It’s been a little quiet over here at the blog. It’s been so for a few reasons… life has gotten busy. Luke has decided he wants to now approve what I put on the blog (and I don’t blame him). And I really haven’t had much to say. T1 has officially become a norm here, so I often don’t even think about daily things that happen being a new blog post.
That said, we planned this blog post a year ago. Starting on January 1, 2016, Luke collected all of his “diabetes mess” in a box in the closet. We were curious to see all of the supplies in one pile at the end of one year.
And without further ado, I present to you, Diabetes Mess 2016 (give or take a handful of each item because it was accidentally thrown away).
107 pump infusion sets, including insets, canulas, and reservoirs. 2,507 inches of tubing. 17 Dexcom inserts & sensors. 13 insulin pens. 5 empty insulin bottles. 5 empty test strip containers. And lots and lots of needles and syringes- we didn’t want to count.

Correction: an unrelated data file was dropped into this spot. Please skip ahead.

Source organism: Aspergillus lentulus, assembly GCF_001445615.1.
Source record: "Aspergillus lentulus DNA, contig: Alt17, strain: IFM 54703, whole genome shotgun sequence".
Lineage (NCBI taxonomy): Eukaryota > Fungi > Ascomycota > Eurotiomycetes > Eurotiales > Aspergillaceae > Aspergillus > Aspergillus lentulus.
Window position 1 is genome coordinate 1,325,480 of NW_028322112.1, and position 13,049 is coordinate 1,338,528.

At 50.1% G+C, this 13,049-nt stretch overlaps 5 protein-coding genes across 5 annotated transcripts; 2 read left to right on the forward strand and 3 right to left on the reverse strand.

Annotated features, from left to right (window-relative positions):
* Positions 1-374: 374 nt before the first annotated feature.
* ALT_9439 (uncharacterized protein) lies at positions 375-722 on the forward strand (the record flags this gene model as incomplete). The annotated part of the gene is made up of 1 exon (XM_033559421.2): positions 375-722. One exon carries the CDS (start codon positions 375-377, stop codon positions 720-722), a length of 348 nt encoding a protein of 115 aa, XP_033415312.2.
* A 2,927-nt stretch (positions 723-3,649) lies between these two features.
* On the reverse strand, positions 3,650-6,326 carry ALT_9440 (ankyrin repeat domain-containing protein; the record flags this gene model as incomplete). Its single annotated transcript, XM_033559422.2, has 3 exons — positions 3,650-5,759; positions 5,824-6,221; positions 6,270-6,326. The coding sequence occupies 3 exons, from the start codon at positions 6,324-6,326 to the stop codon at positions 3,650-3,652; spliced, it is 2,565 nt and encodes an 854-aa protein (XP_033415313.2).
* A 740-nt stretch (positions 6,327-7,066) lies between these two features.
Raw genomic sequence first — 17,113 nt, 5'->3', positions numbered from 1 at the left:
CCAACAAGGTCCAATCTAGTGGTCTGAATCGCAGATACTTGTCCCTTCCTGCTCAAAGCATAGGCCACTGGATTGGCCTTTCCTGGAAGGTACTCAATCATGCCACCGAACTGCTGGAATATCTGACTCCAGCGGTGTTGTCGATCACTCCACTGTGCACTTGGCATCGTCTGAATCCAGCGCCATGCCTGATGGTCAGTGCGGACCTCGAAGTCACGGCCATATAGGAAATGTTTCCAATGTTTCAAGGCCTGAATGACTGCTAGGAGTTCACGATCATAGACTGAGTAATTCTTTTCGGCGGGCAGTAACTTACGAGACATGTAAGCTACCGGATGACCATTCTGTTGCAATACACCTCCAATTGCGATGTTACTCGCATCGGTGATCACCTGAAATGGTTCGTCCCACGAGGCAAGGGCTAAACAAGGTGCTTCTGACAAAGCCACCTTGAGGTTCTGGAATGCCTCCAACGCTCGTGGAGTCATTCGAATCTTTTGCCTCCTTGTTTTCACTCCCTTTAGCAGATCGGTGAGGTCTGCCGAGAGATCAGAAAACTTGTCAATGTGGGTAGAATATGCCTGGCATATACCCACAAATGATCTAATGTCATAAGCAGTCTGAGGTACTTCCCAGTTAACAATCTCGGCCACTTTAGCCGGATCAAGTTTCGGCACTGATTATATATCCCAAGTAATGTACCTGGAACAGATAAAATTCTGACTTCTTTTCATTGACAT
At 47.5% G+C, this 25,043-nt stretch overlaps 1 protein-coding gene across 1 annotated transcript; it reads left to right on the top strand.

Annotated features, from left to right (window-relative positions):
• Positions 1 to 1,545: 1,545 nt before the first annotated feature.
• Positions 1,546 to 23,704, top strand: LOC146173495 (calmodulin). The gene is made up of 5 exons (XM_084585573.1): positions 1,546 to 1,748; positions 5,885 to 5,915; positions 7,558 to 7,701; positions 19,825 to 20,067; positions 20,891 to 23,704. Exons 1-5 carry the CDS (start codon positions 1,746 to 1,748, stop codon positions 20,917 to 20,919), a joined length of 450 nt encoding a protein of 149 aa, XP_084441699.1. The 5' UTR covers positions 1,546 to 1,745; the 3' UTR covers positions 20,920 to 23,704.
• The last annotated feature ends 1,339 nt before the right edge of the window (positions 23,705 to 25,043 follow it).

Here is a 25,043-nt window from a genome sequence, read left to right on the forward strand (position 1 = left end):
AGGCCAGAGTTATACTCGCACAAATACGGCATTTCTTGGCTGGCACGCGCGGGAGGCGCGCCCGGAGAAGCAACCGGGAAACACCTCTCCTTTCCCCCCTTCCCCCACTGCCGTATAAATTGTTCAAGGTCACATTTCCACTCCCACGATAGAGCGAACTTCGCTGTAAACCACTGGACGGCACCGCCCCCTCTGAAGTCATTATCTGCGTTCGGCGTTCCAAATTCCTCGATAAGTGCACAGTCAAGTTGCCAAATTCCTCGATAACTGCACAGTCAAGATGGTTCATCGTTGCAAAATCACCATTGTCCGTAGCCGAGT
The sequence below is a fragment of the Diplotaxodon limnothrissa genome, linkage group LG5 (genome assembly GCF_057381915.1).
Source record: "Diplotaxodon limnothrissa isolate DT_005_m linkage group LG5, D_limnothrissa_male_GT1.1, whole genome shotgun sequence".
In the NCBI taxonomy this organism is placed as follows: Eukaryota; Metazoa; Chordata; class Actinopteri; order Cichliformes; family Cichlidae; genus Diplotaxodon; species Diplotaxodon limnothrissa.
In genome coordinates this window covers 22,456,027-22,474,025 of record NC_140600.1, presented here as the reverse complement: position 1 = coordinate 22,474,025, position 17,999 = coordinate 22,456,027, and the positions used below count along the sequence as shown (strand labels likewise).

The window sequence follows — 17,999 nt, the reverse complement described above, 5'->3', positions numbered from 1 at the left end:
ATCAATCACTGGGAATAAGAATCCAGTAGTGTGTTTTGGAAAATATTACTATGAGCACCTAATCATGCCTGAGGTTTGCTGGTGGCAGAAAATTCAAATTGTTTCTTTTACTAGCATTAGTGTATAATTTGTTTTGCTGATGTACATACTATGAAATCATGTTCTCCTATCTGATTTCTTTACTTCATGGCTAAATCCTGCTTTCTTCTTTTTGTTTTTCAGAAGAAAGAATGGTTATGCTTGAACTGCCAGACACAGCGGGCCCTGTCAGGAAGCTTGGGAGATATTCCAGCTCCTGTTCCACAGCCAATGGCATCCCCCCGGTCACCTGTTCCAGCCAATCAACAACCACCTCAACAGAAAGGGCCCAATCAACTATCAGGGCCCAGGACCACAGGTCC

(Side note: He went through way more insulin and test strips than pictured, but apparently most of those bottles and containers were trashed. He’s gone through at least 15 containers of test strips just since he went Dexless in October!)
Type 1 Diabetes is not very friendly to Mother Earth now is it?
I made a visit to our friendly pharmacy yesterday. (I really do mean friendly. We’re on a first name basis there.) A new year means we get to start over on our deductible. We got our first round of insulin & test strips, as well as a glucagon, for the low, low price of… well, several hundreds of dollars. Like three times our car payment hundreds.
Luke informed us on Thursday night that his pump supplies are getting low. So, Monday we will be calling Tandem to order another shipment of pump supplies. I don’t even remember how much that costs. I’m actually not even sure we’ve paid for it in the past. There’s a good chance our deductibles had been met by the time we got around to needing more pump supplies.
Thinking about these things makes me so thankful for God’s provision. We have never had to worry about whether or not we can afford Luke’s life-sustaining medications and supplies. We have never had to choose between food and insulin, paying our mortgage or pump supplies. We are incredibly fortunate.
Looking ahead a new year, I’m excited to watch Luke continue to live life to the fullest. He is an amazing kid & I’m proud that he’s mine!